Intelligent Students

Sometimes teachers expect the worst from their students. I’ve highlighted this tendency before. Sometimes these teachers have had bad experiences with some unenthralled students and sometimes these teachers are just bad teachers. Whatever the case, the beginning of the year often has teachers comparing horror stories in preparation (perhaps emotional or mental preparation) for the coming semester. The classes I most often hear horror stories from are the classes students are forced to take for a credit in an area they don’t intend to study further. For me these classes were science credits. I waited until my senior year to take these classes and ended up really enjoying them. Geology and Computer Science (can you believe it) were my two science credits. For the past number of years I’ve been on the other side of the equation by teaching introductory level credit-courses for non-majors. Do I have some horror stories? Sure. But I’ve got way more success stories.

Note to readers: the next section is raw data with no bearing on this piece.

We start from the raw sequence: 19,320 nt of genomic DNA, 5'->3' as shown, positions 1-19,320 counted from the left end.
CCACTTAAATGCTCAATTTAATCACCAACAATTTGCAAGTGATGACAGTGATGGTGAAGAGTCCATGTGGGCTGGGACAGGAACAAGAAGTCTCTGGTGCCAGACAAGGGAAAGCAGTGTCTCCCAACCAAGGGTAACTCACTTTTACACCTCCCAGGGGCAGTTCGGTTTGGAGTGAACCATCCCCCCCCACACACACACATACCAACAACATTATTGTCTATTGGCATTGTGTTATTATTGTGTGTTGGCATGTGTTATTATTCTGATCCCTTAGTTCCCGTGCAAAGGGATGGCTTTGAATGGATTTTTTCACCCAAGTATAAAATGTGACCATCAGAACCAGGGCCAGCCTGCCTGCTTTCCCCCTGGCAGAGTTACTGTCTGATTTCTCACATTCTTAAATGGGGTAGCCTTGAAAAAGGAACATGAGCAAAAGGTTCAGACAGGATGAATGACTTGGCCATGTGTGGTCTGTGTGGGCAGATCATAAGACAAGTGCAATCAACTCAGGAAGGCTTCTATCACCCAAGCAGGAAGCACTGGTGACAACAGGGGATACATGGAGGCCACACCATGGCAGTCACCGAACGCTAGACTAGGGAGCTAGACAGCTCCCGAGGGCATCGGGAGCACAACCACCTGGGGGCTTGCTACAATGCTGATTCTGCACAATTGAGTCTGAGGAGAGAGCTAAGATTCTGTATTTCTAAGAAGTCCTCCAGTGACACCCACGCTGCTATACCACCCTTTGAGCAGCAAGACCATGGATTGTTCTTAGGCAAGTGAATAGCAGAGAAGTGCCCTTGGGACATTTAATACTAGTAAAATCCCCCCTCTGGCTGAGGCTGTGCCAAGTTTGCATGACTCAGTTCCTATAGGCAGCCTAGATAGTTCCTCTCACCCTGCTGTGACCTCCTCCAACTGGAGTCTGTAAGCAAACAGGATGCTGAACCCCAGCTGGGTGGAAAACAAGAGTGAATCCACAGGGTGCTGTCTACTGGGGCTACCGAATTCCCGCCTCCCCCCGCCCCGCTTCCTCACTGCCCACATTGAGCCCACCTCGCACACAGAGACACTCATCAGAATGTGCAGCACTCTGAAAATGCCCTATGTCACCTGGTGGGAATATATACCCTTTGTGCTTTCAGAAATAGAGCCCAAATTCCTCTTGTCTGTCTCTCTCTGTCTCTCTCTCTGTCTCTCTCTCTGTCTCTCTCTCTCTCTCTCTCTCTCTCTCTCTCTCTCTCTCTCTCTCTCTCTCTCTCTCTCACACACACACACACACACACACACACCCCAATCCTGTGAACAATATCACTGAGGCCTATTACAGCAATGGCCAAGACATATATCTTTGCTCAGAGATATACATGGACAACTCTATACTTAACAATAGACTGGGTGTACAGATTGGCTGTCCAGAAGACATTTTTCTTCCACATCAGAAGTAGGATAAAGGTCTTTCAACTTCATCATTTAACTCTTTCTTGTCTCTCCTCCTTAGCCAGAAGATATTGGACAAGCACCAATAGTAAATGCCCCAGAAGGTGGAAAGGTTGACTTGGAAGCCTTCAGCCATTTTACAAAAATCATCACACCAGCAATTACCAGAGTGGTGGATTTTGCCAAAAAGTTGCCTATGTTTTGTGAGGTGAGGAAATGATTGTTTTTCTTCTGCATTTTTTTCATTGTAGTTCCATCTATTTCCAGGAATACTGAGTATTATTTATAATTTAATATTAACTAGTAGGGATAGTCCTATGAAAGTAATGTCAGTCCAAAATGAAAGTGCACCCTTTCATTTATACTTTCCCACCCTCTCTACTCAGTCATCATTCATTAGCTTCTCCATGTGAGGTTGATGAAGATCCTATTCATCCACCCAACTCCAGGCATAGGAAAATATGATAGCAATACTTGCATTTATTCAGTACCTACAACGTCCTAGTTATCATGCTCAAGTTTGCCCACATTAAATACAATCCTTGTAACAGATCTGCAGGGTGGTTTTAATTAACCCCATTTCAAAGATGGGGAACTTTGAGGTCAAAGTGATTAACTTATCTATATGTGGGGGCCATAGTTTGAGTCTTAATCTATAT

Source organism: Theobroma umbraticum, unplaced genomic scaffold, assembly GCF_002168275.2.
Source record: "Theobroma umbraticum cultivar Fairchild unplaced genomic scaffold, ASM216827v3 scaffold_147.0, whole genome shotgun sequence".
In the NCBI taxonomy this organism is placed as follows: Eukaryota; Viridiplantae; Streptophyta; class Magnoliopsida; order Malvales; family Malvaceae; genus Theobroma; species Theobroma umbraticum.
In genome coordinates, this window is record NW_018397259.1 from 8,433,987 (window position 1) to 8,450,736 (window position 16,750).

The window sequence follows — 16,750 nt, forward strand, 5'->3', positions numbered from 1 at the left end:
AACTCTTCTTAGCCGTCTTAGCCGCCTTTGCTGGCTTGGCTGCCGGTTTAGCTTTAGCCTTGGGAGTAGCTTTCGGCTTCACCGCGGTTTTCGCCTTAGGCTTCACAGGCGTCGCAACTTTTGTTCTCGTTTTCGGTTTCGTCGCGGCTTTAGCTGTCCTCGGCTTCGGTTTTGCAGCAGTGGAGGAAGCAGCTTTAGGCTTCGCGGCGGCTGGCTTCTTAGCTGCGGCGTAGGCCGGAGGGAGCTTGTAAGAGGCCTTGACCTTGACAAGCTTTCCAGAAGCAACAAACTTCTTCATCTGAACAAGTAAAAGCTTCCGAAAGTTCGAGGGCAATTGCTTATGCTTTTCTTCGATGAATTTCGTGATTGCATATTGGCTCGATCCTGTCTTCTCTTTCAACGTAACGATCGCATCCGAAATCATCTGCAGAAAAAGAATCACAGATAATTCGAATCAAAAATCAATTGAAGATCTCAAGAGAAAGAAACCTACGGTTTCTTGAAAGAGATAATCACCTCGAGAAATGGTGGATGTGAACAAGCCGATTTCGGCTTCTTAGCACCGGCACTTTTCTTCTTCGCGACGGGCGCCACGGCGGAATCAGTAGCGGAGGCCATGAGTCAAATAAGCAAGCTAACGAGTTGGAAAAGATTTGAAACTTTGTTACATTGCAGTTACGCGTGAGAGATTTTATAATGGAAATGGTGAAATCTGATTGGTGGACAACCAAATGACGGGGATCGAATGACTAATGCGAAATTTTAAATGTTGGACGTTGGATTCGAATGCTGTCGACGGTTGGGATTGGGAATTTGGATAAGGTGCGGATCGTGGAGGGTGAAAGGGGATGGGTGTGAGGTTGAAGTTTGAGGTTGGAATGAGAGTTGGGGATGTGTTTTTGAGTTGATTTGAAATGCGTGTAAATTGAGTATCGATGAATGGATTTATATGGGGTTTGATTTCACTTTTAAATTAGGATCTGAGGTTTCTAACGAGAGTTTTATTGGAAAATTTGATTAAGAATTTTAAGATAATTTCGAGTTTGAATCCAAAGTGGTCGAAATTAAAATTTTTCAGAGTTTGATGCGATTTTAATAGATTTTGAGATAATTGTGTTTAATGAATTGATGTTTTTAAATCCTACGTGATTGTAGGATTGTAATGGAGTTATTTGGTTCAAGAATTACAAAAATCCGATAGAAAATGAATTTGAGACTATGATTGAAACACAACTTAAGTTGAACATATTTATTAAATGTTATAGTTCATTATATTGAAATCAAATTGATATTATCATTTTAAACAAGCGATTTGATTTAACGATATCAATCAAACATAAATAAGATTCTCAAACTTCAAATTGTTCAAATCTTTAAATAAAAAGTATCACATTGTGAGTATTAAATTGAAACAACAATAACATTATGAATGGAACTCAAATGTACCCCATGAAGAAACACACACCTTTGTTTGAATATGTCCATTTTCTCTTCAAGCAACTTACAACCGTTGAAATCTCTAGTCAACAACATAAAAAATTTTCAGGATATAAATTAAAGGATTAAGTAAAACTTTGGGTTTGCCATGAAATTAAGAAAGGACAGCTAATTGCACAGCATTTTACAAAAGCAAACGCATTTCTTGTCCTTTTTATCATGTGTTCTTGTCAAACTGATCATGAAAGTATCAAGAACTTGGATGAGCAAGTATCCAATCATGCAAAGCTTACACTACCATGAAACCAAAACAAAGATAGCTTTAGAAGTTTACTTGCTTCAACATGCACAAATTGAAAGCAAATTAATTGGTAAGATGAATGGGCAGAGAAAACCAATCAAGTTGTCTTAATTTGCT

One of the things that happens when you get deeply involved in most fields (like, for instance, getting a PhD) you encounter very focused arguments within that field. It’s no longer squabbles about whether theatre is better than science but whether this type of theatre is better than that type of theatre. Even that is broad. Arguments about individual interpretations of single lines from plays can be the cause of intense arguments. This is not a pointless endeavor in any field and ultimately contributes to a greater understanding of the topics at hand. How, though, does one introduce this type of thinking into a group of students who might not be interested? I broke my students up into groups, asked them to identify small similarities and differences between my area and other areas, and the results were amazing. These students, without any real help from me, identified many of the squabbles happening at the upper levels in just 20 minutes. More than that, they were able to debate with one another about certain small points. This is very exciting for me and I wanted to share. Strive for excellence in your studies this semester: teachers notice.

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